How To Make An Ordinary Mirror Look Antique

I needed something large to hang in the center of our dining room wall. After several unsuccessful attempts at finding the perfect piece, I decided to make something unique instead. After scouring Pinterest, I found the perfect idea on How to Make An Ordinary Mirror Look Antique.

How to make an ordinary mirror look antique

Several years ago I bought this mirror at Wal-Mart for $8.00. Long before I knew anything about chalk paint and dark wax, I painted the frame with white latex and aged it by rubbing gold Rub n Buff along the edges. I must apologize for the poor quality image, it was taken in the basement at night using my iPhone.

Inexpensive mirror before makeover

The mirror hung in the master bedroom for many years until we built a custom Wall Mount Jewelry Cabinet. Instead of donating or throwing it out, I knew it would be perfect above our new Board and Batten Wall in the dining room.

Disclosure: This post contains affiliate links so you can see what products I used or recommend to complete this project. What that means is that if you click on one of the product links, I may receive a small portion of any sales at no additional cost to you to support the costs of running this site. See my disclosure policy page.

How To Make An Ordinary Mirror Look Antique

STEP 1 - Remove the backing paper from the mirror

Make sure you keep the cardboard backing because you will be using it again later.

STEP 2 - Remove the painted backing  

IMPORTANT: Before starting this step you will need to work in a well-ventilated area and make sure to wear rubber gloves, eye protection, and a respiratory mask.

Stripping the backing of a mirror to transform it into an antiqued look

Generously apply paint remover (*affiliate link) all over the back of the mirror using a chip brush. Let it sit a few minutes and remove with a putty knife. Clean the back of the mirror with a wet cloth. Some of the backing paint will remain but that's okay, it adds to the aged patina.

Step 3 - Remove Some Reflective Surfaces

Removing the backing of a mirror using paint stripper

IMPORTANT: This MUST be done outdoors wearing a chemical respirator mask (*affiliate link). This stuff is has a strong chemical odor. You MUST wear chemical safe rubber gloves and eye protection as well.

  • Using a funnel carefully pour Muriatic Acid (*affiliate link) into a spray bottle. Some home improvement stores carry muriatic acid but not all of them. My fellow Canadians, mine was purchased at Home Hardware. 
  • Lightly spray the acid onto the back side of the mirror along the edges and anywhere you want to remove the reflective backing. This stuff works fast so only keep it on for about 1 minute (unlike what I did).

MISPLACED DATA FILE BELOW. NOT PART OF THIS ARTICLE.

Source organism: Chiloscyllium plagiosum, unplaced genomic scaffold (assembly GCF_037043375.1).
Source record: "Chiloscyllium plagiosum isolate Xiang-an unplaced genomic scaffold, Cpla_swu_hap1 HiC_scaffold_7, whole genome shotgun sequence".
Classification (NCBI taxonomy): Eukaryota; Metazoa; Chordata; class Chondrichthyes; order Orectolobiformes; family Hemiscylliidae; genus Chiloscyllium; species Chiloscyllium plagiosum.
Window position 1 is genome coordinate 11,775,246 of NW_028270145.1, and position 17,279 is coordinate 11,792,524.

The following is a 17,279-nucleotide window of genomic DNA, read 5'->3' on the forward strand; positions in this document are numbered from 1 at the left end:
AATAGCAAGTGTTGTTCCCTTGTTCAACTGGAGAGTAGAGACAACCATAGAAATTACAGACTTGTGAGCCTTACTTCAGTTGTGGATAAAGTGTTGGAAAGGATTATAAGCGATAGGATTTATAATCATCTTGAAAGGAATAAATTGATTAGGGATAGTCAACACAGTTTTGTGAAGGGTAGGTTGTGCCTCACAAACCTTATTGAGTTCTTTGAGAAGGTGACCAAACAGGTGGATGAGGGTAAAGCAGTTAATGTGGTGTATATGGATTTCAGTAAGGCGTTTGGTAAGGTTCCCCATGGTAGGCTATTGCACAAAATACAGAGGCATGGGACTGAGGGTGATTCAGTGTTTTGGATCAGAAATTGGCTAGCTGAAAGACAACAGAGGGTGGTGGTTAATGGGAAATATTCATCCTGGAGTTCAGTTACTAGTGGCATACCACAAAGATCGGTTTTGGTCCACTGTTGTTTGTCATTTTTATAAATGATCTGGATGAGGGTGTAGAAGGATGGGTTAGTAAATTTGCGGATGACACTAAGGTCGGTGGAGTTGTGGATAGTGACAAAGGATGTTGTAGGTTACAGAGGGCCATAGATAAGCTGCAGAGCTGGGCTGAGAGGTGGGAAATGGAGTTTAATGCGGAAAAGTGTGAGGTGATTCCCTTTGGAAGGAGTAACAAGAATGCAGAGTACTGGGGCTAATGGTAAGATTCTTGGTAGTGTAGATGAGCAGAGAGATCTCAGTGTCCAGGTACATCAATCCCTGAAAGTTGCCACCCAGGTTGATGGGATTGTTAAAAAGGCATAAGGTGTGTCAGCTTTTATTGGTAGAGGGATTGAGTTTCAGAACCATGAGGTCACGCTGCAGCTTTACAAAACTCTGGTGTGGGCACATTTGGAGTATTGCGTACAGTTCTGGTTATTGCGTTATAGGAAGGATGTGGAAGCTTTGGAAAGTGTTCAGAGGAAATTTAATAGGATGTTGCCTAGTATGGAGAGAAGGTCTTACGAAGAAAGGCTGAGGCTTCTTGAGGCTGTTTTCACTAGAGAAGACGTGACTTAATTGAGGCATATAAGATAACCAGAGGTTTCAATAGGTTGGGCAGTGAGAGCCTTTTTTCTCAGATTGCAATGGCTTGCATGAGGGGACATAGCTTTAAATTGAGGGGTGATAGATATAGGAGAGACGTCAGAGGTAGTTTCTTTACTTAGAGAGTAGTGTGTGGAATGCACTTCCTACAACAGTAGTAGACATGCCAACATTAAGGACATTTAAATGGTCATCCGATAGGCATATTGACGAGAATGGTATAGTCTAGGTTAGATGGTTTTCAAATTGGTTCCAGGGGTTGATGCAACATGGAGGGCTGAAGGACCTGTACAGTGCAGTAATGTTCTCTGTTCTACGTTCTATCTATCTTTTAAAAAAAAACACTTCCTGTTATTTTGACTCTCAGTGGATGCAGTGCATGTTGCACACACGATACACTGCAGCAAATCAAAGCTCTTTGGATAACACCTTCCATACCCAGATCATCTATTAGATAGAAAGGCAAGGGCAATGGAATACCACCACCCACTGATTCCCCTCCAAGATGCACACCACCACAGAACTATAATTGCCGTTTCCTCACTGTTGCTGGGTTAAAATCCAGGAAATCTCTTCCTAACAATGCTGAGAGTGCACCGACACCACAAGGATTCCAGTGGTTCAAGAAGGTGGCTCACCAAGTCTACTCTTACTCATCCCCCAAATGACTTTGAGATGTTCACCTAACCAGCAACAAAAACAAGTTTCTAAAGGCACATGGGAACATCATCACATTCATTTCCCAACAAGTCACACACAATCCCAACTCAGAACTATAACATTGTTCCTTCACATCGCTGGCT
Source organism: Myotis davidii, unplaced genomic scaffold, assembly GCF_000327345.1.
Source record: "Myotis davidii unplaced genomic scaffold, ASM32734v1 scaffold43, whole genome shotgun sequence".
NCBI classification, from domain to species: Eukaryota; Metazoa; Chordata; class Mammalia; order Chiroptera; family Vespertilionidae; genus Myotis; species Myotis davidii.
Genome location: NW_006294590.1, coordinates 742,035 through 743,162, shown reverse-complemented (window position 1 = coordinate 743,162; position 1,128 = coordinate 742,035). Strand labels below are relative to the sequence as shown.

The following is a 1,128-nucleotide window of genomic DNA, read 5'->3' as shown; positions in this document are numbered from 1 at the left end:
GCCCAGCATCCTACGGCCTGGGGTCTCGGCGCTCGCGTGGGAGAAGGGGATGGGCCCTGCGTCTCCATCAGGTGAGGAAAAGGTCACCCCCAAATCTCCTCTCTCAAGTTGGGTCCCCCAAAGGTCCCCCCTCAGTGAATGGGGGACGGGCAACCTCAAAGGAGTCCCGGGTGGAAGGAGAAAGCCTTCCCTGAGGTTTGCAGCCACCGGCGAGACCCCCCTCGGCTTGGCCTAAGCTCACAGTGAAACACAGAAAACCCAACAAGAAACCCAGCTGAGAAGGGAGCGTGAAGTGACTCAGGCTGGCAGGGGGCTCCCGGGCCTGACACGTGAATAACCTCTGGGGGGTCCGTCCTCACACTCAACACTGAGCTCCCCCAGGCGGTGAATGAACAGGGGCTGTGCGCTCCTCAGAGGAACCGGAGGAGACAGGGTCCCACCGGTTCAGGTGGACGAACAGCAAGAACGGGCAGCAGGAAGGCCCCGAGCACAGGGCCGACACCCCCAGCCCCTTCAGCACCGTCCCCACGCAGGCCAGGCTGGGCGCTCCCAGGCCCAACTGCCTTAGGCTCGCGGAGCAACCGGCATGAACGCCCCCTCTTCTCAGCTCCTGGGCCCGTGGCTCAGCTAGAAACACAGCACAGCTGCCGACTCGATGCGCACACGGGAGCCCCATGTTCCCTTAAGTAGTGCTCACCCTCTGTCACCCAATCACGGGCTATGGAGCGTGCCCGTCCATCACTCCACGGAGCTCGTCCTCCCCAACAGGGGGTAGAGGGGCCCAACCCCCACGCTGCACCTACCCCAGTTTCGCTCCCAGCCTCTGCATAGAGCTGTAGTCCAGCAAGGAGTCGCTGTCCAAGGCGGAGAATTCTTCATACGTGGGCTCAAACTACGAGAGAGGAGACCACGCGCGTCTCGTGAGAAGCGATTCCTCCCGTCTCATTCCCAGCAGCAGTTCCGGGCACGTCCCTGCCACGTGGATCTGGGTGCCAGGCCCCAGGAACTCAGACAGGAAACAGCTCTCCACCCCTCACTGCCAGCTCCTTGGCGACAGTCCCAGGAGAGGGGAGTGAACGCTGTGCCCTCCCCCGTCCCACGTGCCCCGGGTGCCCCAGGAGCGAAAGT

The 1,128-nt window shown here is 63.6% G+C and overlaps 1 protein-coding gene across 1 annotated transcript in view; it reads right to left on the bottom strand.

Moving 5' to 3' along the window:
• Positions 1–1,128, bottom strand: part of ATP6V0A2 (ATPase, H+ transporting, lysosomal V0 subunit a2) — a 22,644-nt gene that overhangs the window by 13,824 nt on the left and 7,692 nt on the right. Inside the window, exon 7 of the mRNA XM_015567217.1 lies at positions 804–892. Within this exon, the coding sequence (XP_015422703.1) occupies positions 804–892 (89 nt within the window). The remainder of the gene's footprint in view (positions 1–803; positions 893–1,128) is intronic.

• Using a wet cloth or paper towel gently dab and remove the muriatic acid.

STEP 4 - Aging the mirror

To add to the aging appearance, randomly dab gold metallic and graphite (charcoal gray) craft paint over some of the areas using a lightly dampened seafoam sponge or lint free scrunched rag. I splattered the graphite paint by flicking the bristles of a loaded small paint brush.

Remove reflective surface on a mirror using muriatic acid

STEP 5 - Add Reflective Paint

If you are happy with the reflective surface removed from your mirror, skip this step and go directly to Step 6.

If you were overzealous like me, you can bring back some of the reflective surface by spraying the back of the glass with approximately four coats of Krylon Looking Glass Spray Paint (*affiliate link).

STEP 6 - Paint the frame

The first coat of paint on the wood frame was painted in the color Graphite (charcoal color) chalk paint. After it was dry I applied a second coat of chalk paint using the color Old White. With a sanding block I distressed the frame to reveal some of the graphite underneath.

Hand painting graphics onto an aged mirror

STEP 7 - Add a papered backing

Glue a pretty scrapbook paper onto the original cardboard backing that you removed earlier. My floor length mirror took four sheets of scrapbook paper. Place the mirror back into the frame followed by the papered backing and staple in place.

In the photo below you can see how the paper is peeking through. Clean the front of the mirror and you're ready for the next step.

Adding scrapbook paper to a DIY Antiqued Mirror

STEP 8 - Create a graphic

In PicMonkey.com I created a graphic and saved it as a jpeg document. Feel free to download the pdf of my graphic below - just click on the graphic.

STEP 9 - Create an image transfer template

In Blockposter.com enlarge the graphic to fit horizontally onto 3 sheets of paper in order to get the size required. Print the sheets and tape the graphic together to form a template.

Tape the template onto the center of the mirror and using graphite paper (*affiliate link), simply trace the letters onto the mirror.